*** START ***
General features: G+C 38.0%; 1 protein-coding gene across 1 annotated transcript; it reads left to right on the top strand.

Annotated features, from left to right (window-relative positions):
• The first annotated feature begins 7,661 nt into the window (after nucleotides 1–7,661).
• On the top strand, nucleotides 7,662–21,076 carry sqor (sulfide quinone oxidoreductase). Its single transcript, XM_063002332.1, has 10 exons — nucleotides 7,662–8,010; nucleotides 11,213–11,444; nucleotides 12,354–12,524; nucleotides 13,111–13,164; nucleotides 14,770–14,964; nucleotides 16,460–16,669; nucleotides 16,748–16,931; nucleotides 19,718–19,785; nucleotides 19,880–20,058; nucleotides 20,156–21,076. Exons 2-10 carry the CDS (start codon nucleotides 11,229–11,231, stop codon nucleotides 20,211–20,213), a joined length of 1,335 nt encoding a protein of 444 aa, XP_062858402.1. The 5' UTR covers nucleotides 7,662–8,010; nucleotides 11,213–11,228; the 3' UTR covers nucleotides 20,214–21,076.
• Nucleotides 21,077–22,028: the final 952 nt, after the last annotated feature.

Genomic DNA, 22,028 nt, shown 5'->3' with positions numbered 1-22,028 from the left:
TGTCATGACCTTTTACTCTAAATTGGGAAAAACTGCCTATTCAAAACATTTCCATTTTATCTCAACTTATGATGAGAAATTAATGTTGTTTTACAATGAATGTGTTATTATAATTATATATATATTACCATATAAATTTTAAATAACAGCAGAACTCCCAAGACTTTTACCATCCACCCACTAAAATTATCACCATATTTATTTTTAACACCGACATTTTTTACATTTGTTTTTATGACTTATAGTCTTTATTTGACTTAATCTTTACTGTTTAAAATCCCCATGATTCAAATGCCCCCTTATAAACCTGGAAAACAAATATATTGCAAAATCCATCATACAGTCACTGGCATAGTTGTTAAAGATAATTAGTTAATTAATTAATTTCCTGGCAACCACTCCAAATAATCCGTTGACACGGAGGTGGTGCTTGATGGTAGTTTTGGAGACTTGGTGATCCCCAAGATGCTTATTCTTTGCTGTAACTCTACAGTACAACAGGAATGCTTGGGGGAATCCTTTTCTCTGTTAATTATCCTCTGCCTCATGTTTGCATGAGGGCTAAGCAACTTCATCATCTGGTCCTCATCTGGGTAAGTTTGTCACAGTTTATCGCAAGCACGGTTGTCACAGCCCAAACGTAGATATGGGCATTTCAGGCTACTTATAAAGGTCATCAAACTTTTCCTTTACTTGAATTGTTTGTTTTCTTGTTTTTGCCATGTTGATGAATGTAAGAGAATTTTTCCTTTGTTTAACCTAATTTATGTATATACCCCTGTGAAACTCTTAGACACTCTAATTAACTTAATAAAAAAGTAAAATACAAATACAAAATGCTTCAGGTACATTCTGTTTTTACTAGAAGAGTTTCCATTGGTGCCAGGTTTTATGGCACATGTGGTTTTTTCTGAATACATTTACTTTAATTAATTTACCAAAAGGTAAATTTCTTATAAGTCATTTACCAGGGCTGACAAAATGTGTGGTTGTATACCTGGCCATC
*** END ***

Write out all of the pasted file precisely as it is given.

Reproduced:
General features: G+C 38.0%; 1 protein-coding gene across 1 annotated transcript; it reads left to right on the top strand.

Annotated features, from left to right (window-relative positions):
• The first annotated feature begins 7,661 nt into the window (after nucleotides 1–7,661).
• On the top strand, nucleotides 7,662–21,076 carry sqor (sulfide quinone oxidoreductase). Its single transcript, XM_063002332.1, has 10 exons — nucleotides 7,662–8,010; nucleotides 11,213–11,444; nucleotides 12,354–12,524; nucleotides 13,111–13,164; nucleotides 14,770–14,964; nucleotides 16,460–16,669; nucleotides 16,748–16,931; nucleotides 19,718–19,785; nucleotides 19,880–20,058; nucleotides 20,156–21,076. Exons 2-10 carry the CDS (start codon nucleotides 11,229–11,231, stop codon nucleotides 20,211–20,213), a joined length of 1,335 nt encoding a protein of 444 aa, XP_062858402.1. The 5' UTR covers nucleotides 7,662–8,010; nucleotides 11,213–11,228; the 3' UTR covers nucleotides 20,214–21,076.
• Nucleotides 21,077–22,028: the final 952 nt, after the last annotated feature.

Genomic DNA, 22,028 nt, shown 5'->3' with positions numbered 1-22,028 from the left:
TGTCATGACCTTTTACTCTAAATTGGGAAAAACTGCCTATTCAAAACATTTCCATTTTATCTCAACTTATGATGAGAAATTAATGTTGTTTTACAATGAATGTGTTATTATAATTATATATATATTACCATATAAATTTTAAATAACAGCAGAACTCCCAAGACTTTTACCATCCACCCACTAAAATTATCACCATATTTATTTTTAACACCGACATTTTTTACATTTGTTTTTATGACTTATAGTCTTTATTTGACTTAATCTTTACTGTTTAAAATCCCCATGATTCAAATGCCCCCTTATAAACCTGGAAAACAAATATATTGCAAAATCCATCATACAGTCACTGGCATAGTTGTTAAAGATAATTAGTTAATTAATTAATTTCCTGGCAACCACTCCAAATAATCCGTTGACACGGAGGTGGTGCTTGATGGTAGTTTTGGAGACTTGGTGATCCCCAAGATGCTTATTCTTTGCTGTAACTCTACAGTACAACAGGAATGCTTGGGGGAATCCTTTTCTCTGTTAATTATCCTCTGCCTCATGTTTGCATGAGGGCTAAGCAACTTCATCATCTGGTCCTCATCTGGGTAAGTTTGTCACAGTTTATCGCAAGCACGGTTGTCACAGCCCAAACGTAGATATGGGCATTTCAGGCTACTTATAAAGGTCATCAAACTTTTCCTTTACTTGAATTGTTTGTTTTCTTGTTTTTGCCATGTTGATGAATGTAAGAGAATTTTTCCTTTGTTTAACCTAATTTATGTATATACCCCTGTGAAACTCTTAGACACTCTAATTAACTTAATAAAAAAGTAAAATACAAATACAAAATGCTTCAGGTACATTCTGTTTTTACTAGAAGAGTTTCCATTGGTGCCAGGTTTTATGGCACATGTGGTTTTTTCTGAATACATTTACTTTAATTAATTTACCAAAAGGTAAATTTCTTATAAGTCATTTACCAGGGCTGACAAAATGTGTGGTTGTATACCTGGCCATC